Sadly, traditionally staged performances with live audiences are not possible at the moment, and in our work to support the Protect Purdue Pledge, we are not inviting guests to campus at this time for the benefit of our students. Of course, most artists, ensembles, and productions are on hiatus, as well, as the health, artistic, logistic, and financial feasibility of this work doesn’t pass any reasonable tests.
However, this doesn’t mean that creativity and performance experiences are on the back burner—quite the contrary. We are bringing you live virtual performances of critical acclaim and noted aesthetic quality. As we move into this next phase of pandemic management in which we continue to practice social distancing, wear masks, and welcome the rollout of vaccinations, we can reset our expectations and acceptance of how these novel performance experiences can be powerful ways to encounter the resilience, grit, and ingenuity of artists. Just as artists have always worked within the limitations of their art form, they are doing the same thing now with the solutions we have available to us—often in surprising and thought-provoking ways.
Well, as you could imagine—this has been difficult for all of us. Both Convos and the Hall of Music had a full slate of performances on deck for the 2020-21 academic year. Nonetheless, our teams have been working both on-campus and remotely on targeted, high-impact projects to support the creation and dissemination of virtual programs, as well as the academic experience for our students, as all of our venues are currently being used as classrooms. Behind the scenes support for the Pursuing Racial Justice Together series for the Division of Diversity & Inclusion, creating an on-line Commencement experience for our graduating Boilermakers, and providing production support for the ReEntry Purdue Atmosphere platform of events and locations, among scores of other activities have kept us engaged and on the go. We’ll continue to add exciting new engagements as we go, throughout the Spring 2021 semester—so stay tuned!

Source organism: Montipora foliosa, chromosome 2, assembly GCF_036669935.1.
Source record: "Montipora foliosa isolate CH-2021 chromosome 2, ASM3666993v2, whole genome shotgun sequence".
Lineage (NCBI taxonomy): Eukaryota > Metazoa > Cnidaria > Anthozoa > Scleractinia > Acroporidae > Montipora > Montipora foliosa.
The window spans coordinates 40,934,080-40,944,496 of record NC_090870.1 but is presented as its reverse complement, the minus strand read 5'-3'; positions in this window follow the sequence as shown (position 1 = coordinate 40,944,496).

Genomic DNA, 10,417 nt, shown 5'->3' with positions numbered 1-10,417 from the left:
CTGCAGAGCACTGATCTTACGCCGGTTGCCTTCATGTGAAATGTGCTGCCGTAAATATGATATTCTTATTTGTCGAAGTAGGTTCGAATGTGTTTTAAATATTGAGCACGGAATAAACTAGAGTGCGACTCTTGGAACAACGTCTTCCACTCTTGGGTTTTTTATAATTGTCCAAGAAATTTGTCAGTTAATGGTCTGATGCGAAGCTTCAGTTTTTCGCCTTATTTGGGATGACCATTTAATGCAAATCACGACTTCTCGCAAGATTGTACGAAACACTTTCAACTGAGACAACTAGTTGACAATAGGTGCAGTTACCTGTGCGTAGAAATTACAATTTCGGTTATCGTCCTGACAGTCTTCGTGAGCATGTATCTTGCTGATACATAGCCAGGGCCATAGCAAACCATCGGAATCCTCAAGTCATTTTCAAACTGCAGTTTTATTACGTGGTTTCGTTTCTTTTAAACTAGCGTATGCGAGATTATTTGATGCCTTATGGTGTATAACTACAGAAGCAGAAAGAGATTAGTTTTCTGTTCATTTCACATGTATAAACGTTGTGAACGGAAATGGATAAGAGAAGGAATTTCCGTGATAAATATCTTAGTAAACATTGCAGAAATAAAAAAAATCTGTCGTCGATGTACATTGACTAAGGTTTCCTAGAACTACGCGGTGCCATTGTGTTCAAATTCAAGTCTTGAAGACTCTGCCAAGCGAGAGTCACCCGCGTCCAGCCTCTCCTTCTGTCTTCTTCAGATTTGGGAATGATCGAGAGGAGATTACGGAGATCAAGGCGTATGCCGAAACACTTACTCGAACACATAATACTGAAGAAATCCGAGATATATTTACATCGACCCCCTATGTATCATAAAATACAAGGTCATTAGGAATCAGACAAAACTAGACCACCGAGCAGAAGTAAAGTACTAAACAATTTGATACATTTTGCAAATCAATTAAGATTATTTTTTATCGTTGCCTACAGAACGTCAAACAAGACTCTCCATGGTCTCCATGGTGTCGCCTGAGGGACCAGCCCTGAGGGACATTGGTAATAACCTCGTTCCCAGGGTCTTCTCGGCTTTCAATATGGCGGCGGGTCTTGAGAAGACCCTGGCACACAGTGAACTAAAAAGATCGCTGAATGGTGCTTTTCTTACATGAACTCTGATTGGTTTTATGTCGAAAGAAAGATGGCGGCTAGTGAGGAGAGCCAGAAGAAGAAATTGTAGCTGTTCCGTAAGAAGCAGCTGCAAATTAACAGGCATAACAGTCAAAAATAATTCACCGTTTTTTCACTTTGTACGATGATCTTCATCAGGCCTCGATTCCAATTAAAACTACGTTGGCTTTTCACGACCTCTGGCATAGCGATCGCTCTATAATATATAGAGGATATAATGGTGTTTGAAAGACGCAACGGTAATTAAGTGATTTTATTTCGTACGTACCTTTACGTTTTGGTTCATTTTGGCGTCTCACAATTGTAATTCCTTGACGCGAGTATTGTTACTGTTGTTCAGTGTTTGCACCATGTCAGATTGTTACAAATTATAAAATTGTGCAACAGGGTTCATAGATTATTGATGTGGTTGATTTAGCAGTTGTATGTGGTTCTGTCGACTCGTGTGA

Meanwhile, we have certainly had to make difficult decisions and manage through a dramatically transformed financial environment as performances and events were canceled in the spring of 2020 and didn’t return. There are many unfilled positions across the units and our amazing teams have been pivoting, stretching, and compensating in truly remarkable ways to serve our students and clients.
Just like you, we’re eagerly following the science and watching the progress on vaccine approvals, distribution, and administration. Everything hinges on herd immunity as the first order of business, and a close second for us at Purdue will be the decision to re-open the campus to visitors while also resuming traditional classroom usage that restores schedule availability to our performance venues.
But right alongside this is the statement of the obvious: The arts are a powerful force for how we create community—and nothing has created a clearer case for this than their absence during the pandemic.